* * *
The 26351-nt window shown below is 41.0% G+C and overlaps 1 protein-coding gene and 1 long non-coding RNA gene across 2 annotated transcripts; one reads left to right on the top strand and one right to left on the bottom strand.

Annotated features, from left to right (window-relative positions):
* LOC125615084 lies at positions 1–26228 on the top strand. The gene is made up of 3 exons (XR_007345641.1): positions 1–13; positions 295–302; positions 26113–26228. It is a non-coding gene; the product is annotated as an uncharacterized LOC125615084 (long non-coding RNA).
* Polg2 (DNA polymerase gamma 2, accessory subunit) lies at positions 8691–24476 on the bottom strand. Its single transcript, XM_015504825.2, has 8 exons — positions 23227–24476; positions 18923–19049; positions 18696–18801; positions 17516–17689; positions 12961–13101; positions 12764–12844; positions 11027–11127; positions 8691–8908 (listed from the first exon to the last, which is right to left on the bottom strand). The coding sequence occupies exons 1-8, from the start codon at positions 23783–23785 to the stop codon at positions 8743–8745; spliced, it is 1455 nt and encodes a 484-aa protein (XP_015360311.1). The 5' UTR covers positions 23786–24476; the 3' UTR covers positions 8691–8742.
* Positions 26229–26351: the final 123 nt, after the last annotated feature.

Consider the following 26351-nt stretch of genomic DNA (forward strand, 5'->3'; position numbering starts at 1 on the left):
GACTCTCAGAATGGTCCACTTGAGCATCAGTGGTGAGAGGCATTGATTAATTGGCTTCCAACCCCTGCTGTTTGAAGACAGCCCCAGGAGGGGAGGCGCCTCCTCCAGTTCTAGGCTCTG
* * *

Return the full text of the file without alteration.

The 26351-nt window shown below is 41.0% G+C and overlaps 1 protein-coding gene and 1 long non-coding RNA gene across 2 annotated transcripts; one reads left to right on the top strand and one right to left on the bottom strand.

Annotated features, from left to right (window-relative positions):
* LOC125615084 lies at positions 1–26228 on the top strand. The gene is made up of 3 exons (XR_007345641.1): positions 1–13; positions 295–302; positions 26113–26228. It is a non-coding gene; the product is annotated as an uncharacterized LOC125615084 (long non-coding RNA).
* Polg2 (DNA polymerase gamma 2, accessory subunit) lies at positions 8691–24476 on the bottom strand. Its single transcript, XM_015504825.2, has 8 exons — positions 23227–24476; positions 18923–19049; positions 18696–18801; positions 17516–17689; positions 12961–13101; positions 12764–12844; positions 11027–11127; positions 8691–8908 (listed from the first exon to the last, which is right to left on the bottom strand). The coding sequence occupies exons 1-8, from the start codon at positions 23783–23785 to the stop codon at positions 8743–8745; spliced, it is 1455 nt and encodes a 484-aa protein (XP_015360311.1). The 5' UTR covers positions 23786–24476; the 3' UTR covers positions 8691–8742.
* Positions 26229–26351: the final 123 nt, after the last annotated feature.

Consider the following 26351-nt stretch of genomic DNA (forward strand, 5'->3'; position numbering starts at 1 on the left):
GACTCTCAGAATGGTCCACTTGAGCATCAGTGGTGAGAGGCATTGATTAATTGGCTTCCAACCCCTGCTGTTTGAAGACAGCCCCAGGAGGGGAGGCGCCTCCTCCAGTTCTAGGCTCTG